* Colorado. CPREP, the Colorado Personal Responsibility and Employment Program, includes a strong work contingent to encourage recipients to move to self-sufficiency. AFDC, food stamp, and child care benefits are consolidated into a single package, and a two-year time limit is set on eligibility for benefits. After two years of eligibility, work-worthy adults (with some exceptions) are required to be employed for at least 30 hours per week and/or participate in JOBS training or education. Failure to actively participate results in a reduction in AFDC benefits. A financial incentive of up to $500 is paid to JOBS participants who graduate from high school or obtain a GED. The state is working to enlist the support of private-sector employers to provide career counseling, on-the-job training opportunities, and employer-sponsored higher education.

* Iowa. This state's Family Investment Program (IFIP) is among a number of state initiatives that seek to make work more rewarding by modifying earnings disregards, increasing resource and asset limits, and allowing recipients to establish special savings accounts. Current federal guidelines place limits on the gross income and earnings of AFDC recipients, restrict the resources a family can accumulate to $1,000, and limit the value of a car not counted as an asset to $1,500. Iowa allows a disregard of 20 percent of work expenses and 50 percent of all earned income remaining after other approved deductions. The state increases the amount of resources a family may accumulate to $5,000 and ups the vehicle asset limit to $3,000. Iowa also disregards income deposited into, as well as interest earned from, Individual Development Accounts (IDA). Funds may be withdrawn from the IDA for educational and other approved purposes.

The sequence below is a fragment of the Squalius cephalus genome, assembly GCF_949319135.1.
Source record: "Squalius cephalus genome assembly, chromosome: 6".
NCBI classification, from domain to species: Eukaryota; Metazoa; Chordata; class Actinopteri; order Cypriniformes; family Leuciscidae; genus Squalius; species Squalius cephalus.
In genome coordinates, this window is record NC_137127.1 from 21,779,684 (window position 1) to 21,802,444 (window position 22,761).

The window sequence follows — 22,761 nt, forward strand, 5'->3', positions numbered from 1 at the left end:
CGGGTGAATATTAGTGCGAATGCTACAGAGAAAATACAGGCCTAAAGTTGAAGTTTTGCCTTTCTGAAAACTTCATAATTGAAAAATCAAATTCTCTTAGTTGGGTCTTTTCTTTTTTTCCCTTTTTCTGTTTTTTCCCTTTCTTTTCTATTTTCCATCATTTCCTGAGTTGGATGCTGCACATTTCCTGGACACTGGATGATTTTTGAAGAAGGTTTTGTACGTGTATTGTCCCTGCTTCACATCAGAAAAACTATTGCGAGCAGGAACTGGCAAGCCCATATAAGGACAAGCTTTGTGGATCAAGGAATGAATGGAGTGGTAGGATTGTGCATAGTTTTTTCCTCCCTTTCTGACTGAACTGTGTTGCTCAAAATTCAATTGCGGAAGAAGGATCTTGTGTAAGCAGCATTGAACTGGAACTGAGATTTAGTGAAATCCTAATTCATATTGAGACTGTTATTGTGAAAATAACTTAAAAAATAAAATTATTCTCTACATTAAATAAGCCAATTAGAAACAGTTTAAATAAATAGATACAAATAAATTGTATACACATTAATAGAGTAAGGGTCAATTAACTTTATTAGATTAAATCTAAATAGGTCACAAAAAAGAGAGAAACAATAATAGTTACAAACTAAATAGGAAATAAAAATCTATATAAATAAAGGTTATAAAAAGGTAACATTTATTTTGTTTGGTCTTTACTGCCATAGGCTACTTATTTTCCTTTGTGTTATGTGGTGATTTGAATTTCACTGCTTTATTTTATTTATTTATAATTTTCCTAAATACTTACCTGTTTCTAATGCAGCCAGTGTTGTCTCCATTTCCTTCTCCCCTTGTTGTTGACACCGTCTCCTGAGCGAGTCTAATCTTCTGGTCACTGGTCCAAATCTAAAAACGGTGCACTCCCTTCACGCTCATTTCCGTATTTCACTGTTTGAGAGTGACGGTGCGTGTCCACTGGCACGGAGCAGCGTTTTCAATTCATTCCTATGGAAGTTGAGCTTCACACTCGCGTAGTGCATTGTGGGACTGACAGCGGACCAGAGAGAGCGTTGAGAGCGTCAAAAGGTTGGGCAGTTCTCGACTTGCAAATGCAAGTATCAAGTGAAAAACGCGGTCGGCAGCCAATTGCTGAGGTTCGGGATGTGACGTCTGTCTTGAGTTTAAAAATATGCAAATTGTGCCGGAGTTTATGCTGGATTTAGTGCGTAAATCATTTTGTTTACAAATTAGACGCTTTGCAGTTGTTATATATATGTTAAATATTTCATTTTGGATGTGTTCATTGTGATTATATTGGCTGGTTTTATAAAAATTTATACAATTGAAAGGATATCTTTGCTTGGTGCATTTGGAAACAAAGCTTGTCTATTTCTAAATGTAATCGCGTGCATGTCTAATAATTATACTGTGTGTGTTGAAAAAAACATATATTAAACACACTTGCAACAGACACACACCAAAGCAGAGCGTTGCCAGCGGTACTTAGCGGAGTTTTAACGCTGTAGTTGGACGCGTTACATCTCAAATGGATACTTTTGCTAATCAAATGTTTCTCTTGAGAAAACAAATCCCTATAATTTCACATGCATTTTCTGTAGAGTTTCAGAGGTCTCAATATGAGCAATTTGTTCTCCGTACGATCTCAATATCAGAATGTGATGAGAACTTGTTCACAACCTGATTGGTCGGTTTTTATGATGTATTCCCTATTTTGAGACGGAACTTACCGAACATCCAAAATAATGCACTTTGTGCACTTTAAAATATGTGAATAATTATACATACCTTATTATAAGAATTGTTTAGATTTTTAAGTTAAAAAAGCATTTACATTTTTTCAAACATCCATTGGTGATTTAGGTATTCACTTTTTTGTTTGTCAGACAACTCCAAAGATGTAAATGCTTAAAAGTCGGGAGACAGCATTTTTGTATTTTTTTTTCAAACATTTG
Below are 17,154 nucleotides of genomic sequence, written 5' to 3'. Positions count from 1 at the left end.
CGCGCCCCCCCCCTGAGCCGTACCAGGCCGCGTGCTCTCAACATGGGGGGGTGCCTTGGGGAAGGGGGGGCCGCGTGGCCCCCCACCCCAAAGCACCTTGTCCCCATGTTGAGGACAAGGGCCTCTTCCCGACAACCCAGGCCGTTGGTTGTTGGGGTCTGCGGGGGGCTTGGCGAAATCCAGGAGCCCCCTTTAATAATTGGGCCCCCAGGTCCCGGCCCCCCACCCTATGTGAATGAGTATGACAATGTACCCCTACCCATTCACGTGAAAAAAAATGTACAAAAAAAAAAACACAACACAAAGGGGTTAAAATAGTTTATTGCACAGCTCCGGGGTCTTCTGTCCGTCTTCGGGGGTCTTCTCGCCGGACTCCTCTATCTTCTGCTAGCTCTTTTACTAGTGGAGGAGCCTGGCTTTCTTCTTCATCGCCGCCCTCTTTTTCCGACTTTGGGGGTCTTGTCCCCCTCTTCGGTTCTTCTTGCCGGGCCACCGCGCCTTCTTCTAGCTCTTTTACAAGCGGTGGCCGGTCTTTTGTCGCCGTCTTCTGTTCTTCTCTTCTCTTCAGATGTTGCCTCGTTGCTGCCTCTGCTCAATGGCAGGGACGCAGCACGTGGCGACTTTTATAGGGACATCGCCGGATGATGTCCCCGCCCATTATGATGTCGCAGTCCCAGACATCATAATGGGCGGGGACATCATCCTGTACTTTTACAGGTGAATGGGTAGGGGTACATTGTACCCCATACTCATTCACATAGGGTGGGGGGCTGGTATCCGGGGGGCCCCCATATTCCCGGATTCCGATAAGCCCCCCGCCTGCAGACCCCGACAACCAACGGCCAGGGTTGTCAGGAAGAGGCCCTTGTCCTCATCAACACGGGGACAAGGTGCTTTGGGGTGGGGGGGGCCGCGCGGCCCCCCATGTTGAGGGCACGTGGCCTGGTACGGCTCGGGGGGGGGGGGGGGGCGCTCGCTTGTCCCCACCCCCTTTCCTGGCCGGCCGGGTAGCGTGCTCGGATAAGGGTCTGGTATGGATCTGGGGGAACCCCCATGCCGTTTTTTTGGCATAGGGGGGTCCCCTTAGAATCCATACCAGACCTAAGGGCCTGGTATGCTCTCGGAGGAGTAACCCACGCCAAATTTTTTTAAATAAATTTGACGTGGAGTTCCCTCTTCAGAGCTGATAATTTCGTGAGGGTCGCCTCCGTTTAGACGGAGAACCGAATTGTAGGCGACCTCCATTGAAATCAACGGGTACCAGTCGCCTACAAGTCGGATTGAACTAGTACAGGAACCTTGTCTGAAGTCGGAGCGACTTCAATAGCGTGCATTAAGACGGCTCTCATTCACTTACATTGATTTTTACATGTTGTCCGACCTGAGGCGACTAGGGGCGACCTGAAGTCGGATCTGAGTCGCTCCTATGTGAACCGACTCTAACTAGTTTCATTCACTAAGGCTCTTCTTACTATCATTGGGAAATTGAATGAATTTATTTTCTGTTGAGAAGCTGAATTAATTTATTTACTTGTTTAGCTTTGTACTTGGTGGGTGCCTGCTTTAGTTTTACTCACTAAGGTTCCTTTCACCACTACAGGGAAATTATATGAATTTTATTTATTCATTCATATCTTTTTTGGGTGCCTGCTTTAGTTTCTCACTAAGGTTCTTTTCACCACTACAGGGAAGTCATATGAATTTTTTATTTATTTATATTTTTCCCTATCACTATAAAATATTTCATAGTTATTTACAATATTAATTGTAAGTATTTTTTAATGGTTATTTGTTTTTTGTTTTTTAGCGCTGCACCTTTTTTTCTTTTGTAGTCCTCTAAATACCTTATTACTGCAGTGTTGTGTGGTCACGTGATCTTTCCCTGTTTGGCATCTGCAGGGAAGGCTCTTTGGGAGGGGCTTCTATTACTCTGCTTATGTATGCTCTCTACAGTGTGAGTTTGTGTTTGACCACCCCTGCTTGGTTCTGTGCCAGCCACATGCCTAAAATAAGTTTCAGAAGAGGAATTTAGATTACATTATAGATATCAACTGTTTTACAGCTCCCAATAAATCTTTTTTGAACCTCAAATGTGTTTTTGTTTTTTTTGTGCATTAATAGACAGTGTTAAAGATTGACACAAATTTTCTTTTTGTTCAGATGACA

Wisconsin. One of the nation's most talked-about welfare-to-work programs is here. Wisconsin has reduced its welfare caseload by 25 percent since 1987, but it has not been cheap. Combined state and federal spending on training programs has climbed to $57 million annually over the last decade, compared with $1 million in 1986. However, training has proven to be a good investment, since combined state and federal savings on welfare in Wisconsin now total $16 million a month.

In its Work Not Welfare (WNW) program, Wisconsin provides a maximum of 24 months of cash benefits within a four-year eligibility window, along with 12 months of transitional child care and medical benefits within the four years. The state requires recipients to engage in education, training, and work activities, and participation in Wisconsin's JOBS training program is 54 percent, compared with the average among all states of 11 percent.

The state provides CWEP (Community Work Experience Program) placements or "Independence Jobs" (developed for WNW participants) for those required to work who cannot find private employment. In two counties, the state is conducting a demonstration project in which recipients are required to work for their benefits. Their welfare checks are reduced if they miss a day. Today, 19 percent of Wisconsin's welfare recipients are working, compared with the national average of one percent.